Notable John Williams music debut: "Across the Stars"
This musical masterpiece is clearly the shining light of the film; other than it, Attack of the Clones’s only redeemable feature was its contribution to the overarching story. It springboarded off of The Phantom Menace, taking the mystery of the Sith and revealing that goes is much deeper than the Jedi thought. Obi-Wan’s discovery of first the clone army, revealing that the plot has been going for at least a decade. Even though it surprised no one, the reveal at the end that Tyrannus, who commissioned Jango Fett as the source of the clone army; and Count Dooku, the leader of the Seperatists, are the same person was one of those moments where we could really see the pieces of the puzzle coming together.
Other than these two things, the movie really did not have anything to offer. It did not capture the spiritual vibe that Episode I had, and as I said in the previous discussion, the essence of Star Wars is a spiritual tone in a sci-fi world. The Phantom Menace conveyed this by the mannerisms of the Jedi Council and Qui-Gon Jinn, as well as by Darth Maul’s red and black tattooed face. The Attack of the Clones, on the other hand, was all about the politics between the Republic and the Seperatists, and the battle between lightsabers and droids. Character depth was virtually nonexistent, except for Anakin, who has to deal with problems similar to borderline personality disorder—probably by accident, as a result of bad acting. All in all, the movie is just missing everything that makes movies good.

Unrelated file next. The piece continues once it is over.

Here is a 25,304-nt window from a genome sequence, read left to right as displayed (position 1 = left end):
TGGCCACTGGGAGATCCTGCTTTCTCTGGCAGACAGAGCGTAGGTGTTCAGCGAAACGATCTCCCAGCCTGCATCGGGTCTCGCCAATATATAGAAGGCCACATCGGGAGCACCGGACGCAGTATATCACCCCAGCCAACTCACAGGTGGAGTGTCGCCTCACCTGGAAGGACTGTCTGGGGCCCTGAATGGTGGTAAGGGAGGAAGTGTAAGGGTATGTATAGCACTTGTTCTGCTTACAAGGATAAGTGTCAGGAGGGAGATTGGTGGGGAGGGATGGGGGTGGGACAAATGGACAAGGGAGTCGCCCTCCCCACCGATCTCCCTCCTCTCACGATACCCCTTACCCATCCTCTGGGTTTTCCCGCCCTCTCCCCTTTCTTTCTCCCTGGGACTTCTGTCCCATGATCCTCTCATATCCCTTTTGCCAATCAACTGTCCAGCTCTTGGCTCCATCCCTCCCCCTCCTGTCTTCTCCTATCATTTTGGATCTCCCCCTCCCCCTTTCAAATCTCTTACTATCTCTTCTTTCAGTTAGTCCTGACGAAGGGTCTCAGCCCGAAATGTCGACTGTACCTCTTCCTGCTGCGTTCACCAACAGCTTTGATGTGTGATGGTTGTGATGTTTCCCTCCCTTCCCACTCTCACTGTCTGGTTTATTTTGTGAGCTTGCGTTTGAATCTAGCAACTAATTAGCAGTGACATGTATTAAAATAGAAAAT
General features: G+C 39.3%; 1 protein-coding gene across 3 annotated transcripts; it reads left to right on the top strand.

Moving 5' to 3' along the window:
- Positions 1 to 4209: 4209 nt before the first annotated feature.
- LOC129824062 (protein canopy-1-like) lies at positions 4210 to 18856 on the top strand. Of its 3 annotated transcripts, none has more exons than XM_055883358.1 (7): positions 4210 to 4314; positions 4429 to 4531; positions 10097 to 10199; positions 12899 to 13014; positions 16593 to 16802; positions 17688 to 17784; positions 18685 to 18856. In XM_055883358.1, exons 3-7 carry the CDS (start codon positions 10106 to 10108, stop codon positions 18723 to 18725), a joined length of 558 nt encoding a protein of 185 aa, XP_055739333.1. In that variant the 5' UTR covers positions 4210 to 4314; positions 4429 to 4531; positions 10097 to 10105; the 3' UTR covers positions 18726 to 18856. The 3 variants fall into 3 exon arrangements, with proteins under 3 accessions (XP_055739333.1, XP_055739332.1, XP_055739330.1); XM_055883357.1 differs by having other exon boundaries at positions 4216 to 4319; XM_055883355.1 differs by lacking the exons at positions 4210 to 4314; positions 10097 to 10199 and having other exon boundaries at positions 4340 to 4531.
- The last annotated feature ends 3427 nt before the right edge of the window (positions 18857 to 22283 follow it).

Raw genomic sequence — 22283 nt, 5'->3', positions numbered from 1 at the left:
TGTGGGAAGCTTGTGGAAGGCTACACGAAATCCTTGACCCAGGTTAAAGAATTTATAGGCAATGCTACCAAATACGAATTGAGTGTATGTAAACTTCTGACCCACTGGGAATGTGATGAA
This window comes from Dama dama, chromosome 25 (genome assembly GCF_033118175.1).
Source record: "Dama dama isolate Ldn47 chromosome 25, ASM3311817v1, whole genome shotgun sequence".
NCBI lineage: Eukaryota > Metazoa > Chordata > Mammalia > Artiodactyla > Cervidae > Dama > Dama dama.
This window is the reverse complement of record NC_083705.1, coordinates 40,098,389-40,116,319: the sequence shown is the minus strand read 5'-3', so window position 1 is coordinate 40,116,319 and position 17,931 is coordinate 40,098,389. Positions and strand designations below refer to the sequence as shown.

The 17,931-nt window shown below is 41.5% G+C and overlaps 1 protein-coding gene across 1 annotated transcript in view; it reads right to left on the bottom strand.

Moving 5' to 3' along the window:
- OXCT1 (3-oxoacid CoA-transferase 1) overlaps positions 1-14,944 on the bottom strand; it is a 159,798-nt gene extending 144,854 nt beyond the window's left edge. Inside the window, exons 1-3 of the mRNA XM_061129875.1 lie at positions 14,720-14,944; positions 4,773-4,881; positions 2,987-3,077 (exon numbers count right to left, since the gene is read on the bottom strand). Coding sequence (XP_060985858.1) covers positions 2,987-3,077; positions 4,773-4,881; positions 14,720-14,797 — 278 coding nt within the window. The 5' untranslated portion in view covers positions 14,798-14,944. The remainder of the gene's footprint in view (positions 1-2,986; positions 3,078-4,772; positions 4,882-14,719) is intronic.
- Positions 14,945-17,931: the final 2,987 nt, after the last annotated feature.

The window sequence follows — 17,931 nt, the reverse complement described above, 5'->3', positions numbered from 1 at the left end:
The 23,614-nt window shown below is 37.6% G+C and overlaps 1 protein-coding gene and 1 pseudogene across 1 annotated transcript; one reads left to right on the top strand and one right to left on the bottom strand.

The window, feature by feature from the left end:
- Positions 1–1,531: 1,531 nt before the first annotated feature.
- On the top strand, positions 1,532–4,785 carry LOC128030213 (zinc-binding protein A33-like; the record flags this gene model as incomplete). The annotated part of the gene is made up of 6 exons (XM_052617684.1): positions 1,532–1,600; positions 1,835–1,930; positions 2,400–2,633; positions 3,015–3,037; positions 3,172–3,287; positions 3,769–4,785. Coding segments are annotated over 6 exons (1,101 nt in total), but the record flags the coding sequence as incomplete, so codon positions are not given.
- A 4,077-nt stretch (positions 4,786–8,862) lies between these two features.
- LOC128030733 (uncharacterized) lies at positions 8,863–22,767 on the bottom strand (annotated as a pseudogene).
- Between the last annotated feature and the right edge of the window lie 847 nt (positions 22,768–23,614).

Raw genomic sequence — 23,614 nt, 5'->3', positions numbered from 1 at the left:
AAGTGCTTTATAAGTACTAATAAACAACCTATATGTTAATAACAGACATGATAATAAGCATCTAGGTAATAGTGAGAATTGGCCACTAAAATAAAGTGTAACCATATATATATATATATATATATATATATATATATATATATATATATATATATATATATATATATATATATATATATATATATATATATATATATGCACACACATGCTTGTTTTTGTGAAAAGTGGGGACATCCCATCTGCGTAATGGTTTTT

The final major reason I found this movie a disappointment was Lucas’s unapologetic use of fan service. Even one situation, one allusion, one line spoken in direct reference to the original trilogy breaks the flow, ruins the immersion, and is tantamount to breaking the fourth wall. I spoke about this in my talk on Episode I, focusing on how Anakin did everything Luke did, but at a younger age, and I presented the Force as a reasonable excuse to get away with it. But in Episode II the fan service is mostly about C-3PO and R2D2—droids, supposedly disconnected from the Force. In fact, as I noted earlier, the Force is much less apparent in Episode II than in the other movies, so this time Lucas simply has no excuse.
In response to Attack of the Clones’s half-hearted flop, Michael Barryte took the bare bones of the story and crafted his own version of it, like he did for The Phantom Menace. I think his version of Episode II would not only be better than the movie, but be better than most of the movies I have seen. You can watch his YouTube video by clicking here.
Star Wars Countdown:
Attack of the Clones